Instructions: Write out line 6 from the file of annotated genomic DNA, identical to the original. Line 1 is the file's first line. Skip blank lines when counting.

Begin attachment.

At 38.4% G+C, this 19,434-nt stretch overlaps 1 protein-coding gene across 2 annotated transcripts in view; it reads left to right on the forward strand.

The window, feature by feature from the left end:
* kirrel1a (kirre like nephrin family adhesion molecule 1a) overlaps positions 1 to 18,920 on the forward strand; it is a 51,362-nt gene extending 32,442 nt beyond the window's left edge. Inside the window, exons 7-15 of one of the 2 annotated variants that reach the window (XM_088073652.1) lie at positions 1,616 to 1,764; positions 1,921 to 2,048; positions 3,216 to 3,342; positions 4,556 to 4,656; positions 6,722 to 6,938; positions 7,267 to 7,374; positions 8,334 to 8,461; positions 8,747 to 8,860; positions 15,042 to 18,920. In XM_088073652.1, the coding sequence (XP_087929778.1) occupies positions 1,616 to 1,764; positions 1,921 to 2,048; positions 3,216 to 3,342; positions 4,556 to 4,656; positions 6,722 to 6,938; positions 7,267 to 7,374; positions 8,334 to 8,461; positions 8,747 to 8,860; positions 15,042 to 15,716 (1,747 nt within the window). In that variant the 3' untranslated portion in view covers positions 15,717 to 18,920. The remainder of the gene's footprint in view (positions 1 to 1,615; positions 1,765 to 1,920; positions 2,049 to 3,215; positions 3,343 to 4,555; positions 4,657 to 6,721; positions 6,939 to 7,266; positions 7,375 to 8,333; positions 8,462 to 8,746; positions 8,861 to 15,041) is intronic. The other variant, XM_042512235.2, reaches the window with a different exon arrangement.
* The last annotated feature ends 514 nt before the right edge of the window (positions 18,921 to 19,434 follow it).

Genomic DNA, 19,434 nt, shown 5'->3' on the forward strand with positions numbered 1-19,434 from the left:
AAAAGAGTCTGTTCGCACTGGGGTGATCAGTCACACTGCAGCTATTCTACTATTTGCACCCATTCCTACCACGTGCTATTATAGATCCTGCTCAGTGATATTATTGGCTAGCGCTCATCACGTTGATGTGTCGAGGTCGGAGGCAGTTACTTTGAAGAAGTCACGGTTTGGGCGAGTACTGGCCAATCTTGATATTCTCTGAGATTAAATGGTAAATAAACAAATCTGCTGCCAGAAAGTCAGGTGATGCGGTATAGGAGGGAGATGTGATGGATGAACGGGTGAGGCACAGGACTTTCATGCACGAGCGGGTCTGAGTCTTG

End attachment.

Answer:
AAAAGAGTCTGTTCGCACTGGGGTGATCAGTCACACTGCAGCTATTCTACTATTTGCACCCATTCCTACCACGTGCTATTATAGATCCTGCTCAGTGATATTATTGGCTAGCGCTCATCACGTTGATGTGTCGAGGTCGGAGGCAGTTACTTTGAAGAAGTCACGGTTTGGGCGAGTACTGGCCAATCTTGATATTCTCTGAGATTAAATGGTAAATAAACAAATCTGCTGCCAGAAAGTCAGGTGATGCGGTATAGGAGGGAGATGTGATGGATGAACGGGTGAGGCACAGGACTTTCATGCACGAGCGGGTCTGAGTCTTG